Much to the dismay of my colleagues who have actually to deliver events and projects, I occasionally develop a hunch that the RSA should develop an interest in a debate raging somewhere in the wider world. The current hunch focuses on enterprise and governance.
My interest was prompted by two events last week. First, I chaired a dinner with Cabinet Office Minister of State, Francis Maude. The Minister’s enthusiasm for the minutiae of efficiency savings is commendable and his stock of stories about Whitehall profligacy reminded me of what a disaster it was when Gordon Brown blocked Tony Blair’s attempt – near the end of his Premiership - to undertake a proper review of the scope to reduce public spending. But Maude was even more enthusiastic about floating off parts of the public sector as mutuals. He has great hopes for the work of Julian Le Grand, who is chairing the Cabinet Office mutual task force.
Then on Friday I met someone from the Community Interest Company Association. Many people are dismissive of CICs saying that too few have been created since the status was created in 2005 and that the rules for CICs are too restrictive in some areas and too lax in others. Yet, thousands of CICs have been established, some are quite large businesses and, as they evolve, new ways of combining this governance form with incentives for entrepreneurship and growth are being developed.
There is a lively if somewhat nerdish debate between the advocates of mutuals, co-ops and CICs and also those who say that mission, goal and impact matter more than governance so there is no reason why social enterprises can’t have a conventional ownership model.
My own take on this – which may only go to reveal my ignorance – starts from the question: what is the overall objective of new forms of enterprise? There seem to be three sets of motivations:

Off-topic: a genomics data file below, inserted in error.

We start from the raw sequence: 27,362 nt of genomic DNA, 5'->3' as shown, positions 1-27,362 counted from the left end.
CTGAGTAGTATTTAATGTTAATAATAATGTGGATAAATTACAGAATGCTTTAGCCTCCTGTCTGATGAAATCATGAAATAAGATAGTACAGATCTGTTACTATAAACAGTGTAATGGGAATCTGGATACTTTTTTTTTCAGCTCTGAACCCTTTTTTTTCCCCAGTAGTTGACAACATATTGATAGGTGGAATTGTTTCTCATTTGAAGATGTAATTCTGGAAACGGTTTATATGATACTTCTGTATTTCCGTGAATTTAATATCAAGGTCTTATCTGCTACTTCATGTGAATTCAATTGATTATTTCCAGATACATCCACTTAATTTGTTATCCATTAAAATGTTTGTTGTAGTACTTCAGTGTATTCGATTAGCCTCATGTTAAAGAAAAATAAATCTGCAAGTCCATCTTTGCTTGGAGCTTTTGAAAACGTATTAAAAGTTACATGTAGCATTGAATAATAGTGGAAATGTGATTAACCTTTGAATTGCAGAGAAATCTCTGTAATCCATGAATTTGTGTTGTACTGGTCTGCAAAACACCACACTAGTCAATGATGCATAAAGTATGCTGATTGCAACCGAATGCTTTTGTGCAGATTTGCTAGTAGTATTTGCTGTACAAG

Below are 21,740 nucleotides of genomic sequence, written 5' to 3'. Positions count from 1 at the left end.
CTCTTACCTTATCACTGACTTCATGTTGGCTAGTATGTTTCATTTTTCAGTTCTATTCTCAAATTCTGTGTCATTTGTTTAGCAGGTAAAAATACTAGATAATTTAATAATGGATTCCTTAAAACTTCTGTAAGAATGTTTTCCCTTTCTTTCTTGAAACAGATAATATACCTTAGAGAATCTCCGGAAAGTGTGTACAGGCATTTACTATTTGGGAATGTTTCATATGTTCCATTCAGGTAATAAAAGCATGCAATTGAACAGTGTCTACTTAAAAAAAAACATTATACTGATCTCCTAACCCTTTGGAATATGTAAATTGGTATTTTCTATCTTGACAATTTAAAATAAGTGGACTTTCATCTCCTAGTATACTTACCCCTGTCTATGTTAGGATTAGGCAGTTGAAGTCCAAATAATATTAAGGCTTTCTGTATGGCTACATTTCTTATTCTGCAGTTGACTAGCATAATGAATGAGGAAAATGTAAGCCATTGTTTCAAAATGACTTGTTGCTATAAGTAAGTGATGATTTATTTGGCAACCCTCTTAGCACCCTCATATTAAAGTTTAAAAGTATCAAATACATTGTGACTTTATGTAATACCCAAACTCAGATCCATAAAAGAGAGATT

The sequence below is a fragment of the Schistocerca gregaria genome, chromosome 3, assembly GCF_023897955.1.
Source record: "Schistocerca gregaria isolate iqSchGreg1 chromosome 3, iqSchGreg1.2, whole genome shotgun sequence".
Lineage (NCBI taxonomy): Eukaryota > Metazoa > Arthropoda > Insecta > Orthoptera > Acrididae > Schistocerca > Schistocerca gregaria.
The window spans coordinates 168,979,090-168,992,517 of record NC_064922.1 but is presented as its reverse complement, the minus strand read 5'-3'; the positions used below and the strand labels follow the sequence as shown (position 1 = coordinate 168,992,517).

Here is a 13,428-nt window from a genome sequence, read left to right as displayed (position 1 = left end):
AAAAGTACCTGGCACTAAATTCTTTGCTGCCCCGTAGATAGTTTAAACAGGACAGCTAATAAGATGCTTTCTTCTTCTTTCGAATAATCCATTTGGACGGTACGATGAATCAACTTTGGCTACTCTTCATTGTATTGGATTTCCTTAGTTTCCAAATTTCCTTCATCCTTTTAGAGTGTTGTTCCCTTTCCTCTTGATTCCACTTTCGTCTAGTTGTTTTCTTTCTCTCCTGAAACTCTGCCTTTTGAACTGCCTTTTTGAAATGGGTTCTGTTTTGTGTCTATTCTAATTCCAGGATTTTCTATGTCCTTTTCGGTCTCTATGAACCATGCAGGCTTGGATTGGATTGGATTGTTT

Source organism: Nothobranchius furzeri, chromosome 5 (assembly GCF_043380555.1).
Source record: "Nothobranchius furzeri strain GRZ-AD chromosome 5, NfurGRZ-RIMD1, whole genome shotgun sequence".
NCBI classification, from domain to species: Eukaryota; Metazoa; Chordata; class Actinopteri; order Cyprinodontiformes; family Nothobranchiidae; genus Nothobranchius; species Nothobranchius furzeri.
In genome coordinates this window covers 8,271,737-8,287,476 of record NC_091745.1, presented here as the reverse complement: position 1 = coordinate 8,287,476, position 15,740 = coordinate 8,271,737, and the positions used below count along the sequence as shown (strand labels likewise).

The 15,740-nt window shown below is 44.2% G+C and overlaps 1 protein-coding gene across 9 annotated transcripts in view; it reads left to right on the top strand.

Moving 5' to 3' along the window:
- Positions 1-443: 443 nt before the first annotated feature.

Political: for a Government seeking to break up the state, ‘mutualism’ is more politically palatable as an alternative to state ownership than privatisation.
Fitness for purpose: certain governance forms are better suited to certain forms of activity. For example, the asset lock on CICs ensures that those who donate to, or invest in, CICs can be sure the benefits will go to the intended recipients. Both Maude and Le Grand argue that mutuals are a good way of balancing public interest with the need to motivate and reward staff.
Pluralism: (for me the most important argument but also the one I hear least often). There are major problems with the predominant forms of capitalist ownership and governance. If companies are owned privately or taken over by an investment fund, all the power is concentrated in a few pairs of hands. If they are listed companies owned by many different funds, investing on behalf of millions of people, there is a stewardship deficit (an issue which Vince Cable is trying to address today in relation to executive remuneration). In addition to their specific virtues, promoting mutuals, co-ops and CICs is part of trying to create greater pluralism in the capitalist economy.
But before I ask my hard pressed colleagues to work up proposals for an RSA debate is my summary of the issues right? And could anything useful come out of a debate which explores the relationship between wider socio-economic objectives and the specific forms of ownership and governance that should be encouraged?
We shouldn’t underestimate how far our societies have pulled apart. Yet there is hope for renewal, says Anthony Painter. The question is not whether we come together – but how.